In Adrienne Rich’s poem, "Living in Sin," a woman, entering a life full of hope and promises with her lover, assumes that "no dust" will fall upon her home, nor her perfect relationship. Her life, however, does not fit this ideal. Both a deteriorating home and relationship afflict her life; these unexpected results of her efforts in addition to the lack of her lover’s efforts lead to resentful feelings. Because of society’s expectations, the woman accepts her unbearable role. Rich reveals the woman’s attempts to improve her physical environment and emotional life, and her ultimate acceptance of both situations.

The woman’s and her lover’s responses to living in a run-down home contrast sharply. The "dust[y]" atmosphere creates an aura of decay. The reality of the woman’s broken dreams is inescapable. The home, in disrepair, has roaches coming out of their colonies in the moldings and grimy window panes. Society dictates that she must take on the domestic drudgeries of life. In the male dominant society, she alone must fulfill the role of housekeeper. With the absence of her lover, the woman takes sole responsibility for maintaining a pleasant household; she alone makes the bed, dusts the tabletop, and sets the coffee on the stove. The portrait of her miserable life contrasts sharply with that of her lover. While she struggles with the endless monotony of house chores, he loafs around, carefree and relaxed. During her monotonous morning routine, the man flippantly goes "out for cigarettes." Although he too notices the problems in the house, he satisfies himself with merely complaining. Rather than taking action and tuning the piano, the man merely "declare[s] it out of tune, [and] shrug[s]" indifferently. The woman does not even control her home’s furnishings. The food and painting are both results of the man’s whimsical desires. In order to maintain some semblance of order, she sacrifices her environmental preferences by accepting the situation.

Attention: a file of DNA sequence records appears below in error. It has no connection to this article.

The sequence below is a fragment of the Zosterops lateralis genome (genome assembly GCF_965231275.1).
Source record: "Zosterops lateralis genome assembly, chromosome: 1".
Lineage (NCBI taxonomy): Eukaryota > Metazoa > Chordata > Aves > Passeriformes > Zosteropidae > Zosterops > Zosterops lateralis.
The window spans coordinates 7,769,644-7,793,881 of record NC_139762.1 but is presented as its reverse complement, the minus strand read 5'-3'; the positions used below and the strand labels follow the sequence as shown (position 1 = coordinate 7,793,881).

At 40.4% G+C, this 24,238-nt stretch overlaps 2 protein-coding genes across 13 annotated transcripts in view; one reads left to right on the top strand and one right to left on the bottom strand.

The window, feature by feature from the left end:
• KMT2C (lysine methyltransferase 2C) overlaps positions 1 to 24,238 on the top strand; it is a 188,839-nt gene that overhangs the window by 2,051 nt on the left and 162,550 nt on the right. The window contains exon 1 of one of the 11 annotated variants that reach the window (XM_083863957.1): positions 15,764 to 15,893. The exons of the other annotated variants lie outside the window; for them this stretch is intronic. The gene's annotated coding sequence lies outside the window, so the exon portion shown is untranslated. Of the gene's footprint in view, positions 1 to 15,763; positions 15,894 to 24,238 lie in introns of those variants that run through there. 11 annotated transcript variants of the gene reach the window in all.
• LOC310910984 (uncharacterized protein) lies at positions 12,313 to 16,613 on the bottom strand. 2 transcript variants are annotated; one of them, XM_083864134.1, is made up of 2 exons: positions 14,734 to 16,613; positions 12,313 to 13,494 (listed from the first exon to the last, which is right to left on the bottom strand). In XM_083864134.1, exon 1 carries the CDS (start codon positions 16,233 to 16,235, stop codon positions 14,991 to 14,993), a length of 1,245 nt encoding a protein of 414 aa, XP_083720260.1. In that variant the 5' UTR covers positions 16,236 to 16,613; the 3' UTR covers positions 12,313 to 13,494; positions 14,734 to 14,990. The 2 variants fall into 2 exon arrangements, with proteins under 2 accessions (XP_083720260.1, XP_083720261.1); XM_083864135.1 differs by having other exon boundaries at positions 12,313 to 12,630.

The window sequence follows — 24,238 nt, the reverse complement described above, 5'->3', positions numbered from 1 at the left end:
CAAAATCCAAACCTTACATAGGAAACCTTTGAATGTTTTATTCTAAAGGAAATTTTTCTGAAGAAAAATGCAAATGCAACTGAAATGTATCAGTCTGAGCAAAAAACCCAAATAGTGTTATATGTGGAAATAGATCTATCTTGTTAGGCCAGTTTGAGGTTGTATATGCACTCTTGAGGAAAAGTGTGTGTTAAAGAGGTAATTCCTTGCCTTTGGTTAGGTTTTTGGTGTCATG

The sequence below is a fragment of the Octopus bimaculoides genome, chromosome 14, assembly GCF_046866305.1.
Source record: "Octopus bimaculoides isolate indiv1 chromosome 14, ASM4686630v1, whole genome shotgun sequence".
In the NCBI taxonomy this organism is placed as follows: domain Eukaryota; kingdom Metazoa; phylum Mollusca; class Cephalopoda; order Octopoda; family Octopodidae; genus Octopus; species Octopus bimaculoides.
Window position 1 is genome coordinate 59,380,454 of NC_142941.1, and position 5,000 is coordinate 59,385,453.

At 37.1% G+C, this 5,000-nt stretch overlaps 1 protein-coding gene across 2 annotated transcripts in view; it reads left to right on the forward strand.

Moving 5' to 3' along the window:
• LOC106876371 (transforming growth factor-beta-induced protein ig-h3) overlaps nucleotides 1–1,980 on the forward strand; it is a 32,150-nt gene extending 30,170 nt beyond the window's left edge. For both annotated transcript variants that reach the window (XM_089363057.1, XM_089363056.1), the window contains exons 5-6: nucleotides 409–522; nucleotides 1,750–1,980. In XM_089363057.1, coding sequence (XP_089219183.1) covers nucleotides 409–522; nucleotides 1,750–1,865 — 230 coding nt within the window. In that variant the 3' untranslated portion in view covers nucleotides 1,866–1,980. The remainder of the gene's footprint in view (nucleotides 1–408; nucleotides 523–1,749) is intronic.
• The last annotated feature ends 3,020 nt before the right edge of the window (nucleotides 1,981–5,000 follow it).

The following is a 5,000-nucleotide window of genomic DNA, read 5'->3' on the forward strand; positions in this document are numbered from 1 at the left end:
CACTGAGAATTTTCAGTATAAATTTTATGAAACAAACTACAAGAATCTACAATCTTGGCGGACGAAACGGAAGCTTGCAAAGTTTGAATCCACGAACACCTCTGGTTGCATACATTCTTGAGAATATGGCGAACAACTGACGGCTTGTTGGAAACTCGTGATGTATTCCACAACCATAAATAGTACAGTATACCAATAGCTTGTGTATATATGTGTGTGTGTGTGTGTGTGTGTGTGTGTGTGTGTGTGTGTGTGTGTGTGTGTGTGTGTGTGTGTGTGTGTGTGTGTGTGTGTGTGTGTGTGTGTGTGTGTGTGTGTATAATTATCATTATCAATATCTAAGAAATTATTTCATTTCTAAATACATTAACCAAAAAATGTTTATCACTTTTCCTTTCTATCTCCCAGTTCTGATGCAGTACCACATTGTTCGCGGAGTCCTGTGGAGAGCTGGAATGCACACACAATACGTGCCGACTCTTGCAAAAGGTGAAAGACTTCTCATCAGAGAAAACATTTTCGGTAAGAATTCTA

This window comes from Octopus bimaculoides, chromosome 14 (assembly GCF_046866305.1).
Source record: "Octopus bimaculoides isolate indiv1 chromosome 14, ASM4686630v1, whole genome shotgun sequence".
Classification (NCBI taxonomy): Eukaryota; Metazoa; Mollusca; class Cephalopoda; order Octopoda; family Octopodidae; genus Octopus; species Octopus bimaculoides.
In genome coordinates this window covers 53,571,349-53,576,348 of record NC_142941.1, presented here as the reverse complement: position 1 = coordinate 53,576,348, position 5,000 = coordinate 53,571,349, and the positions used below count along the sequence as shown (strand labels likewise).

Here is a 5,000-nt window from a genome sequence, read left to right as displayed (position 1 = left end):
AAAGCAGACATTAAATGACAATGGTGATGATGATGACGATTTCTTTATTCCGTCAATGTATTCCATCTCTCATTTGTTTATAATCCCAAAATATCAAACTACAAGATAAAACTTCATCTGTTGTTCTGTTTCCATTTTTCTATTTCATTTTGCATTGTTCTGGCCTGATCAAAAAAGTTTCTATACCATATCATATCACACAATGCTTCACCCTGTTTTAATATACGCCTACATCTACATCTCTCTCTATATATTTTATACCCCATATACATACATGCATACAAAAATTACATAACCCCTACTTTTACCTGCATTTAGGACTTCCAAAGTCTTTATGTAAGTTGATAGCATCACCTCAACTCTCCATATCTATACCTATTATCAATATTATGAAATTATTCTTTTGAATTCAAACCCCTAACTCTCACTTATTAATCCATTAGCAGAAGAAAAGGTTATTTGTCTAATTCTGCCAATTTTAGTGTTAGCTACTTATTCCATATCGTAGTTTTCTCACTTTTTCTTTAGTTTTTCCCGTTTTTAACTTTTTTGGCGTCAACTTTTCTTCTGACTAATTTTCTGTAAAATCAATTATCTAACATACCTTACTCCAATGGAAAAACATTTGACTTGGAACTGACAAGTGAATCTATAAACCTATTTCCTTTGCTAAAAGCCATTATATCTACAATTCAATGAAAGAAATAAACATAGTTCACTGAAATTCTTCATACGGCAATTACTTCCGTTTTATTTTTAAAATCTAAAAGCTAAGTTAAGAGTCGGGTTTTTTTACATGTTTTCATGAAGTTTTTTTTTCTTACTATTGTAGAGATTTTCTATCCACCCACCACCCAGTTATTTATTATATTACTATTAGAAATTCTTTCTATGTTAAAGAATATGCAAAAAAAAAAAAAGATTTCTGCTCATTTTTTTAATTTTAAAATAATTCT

Because the man lacks commitment, the woman takes the burden for both housecleaning as well as improving the couple’s relationship. A problematic relationship requires much "dusting." She solely contributes the energy that is constantly necessary to create and maintain a pleasant relationship. She submits to this role of absolute responsibility without resistance, keeping her resentment and anger to herself. Her constant expenditure of energy with no satisfactory results leads to disappointment. As she feels the "daylight coming " while lying beside her sleeping lover, the woman dreads the life she must face the next day. The coming of the daylight illuminates the harsh reality of her life. Both her surroundings and her lover ultimately fail her.

Rather than escape her dismal life, the woman stubbornly continues to bear her burdens and live as she feels obligated to. Although she resents her situation, she takes no action to liberate herself and embrace individual pursuits. She feels any efforts to change her environment are futile. Submitting without resistance, the woman must keep her anger inside. Her futile efforts result in her "living in sin." She sinfully accepts what society dictates and does not try to escape and improve her circumstances. By allowing this dismal life to continue, she denies herself and her individuality. This self-sacrifice is the greatest sin of all.

Society uses various ploys to achieve conformity. As a means to manipulate women into conforming and submitting to housekeeping roles, society promotes a male-dominant view. Society further expects all women to feign fulfillment in this "natural," biological role. By demanding conformity to expectations and customs, society conspires to minimize a woman’s satisfaction. Thus, like the woman in the poem, many women in society accept this homemaking role. Although an individual must accept her unchangeable circumstances, she should renounce her society-given role.

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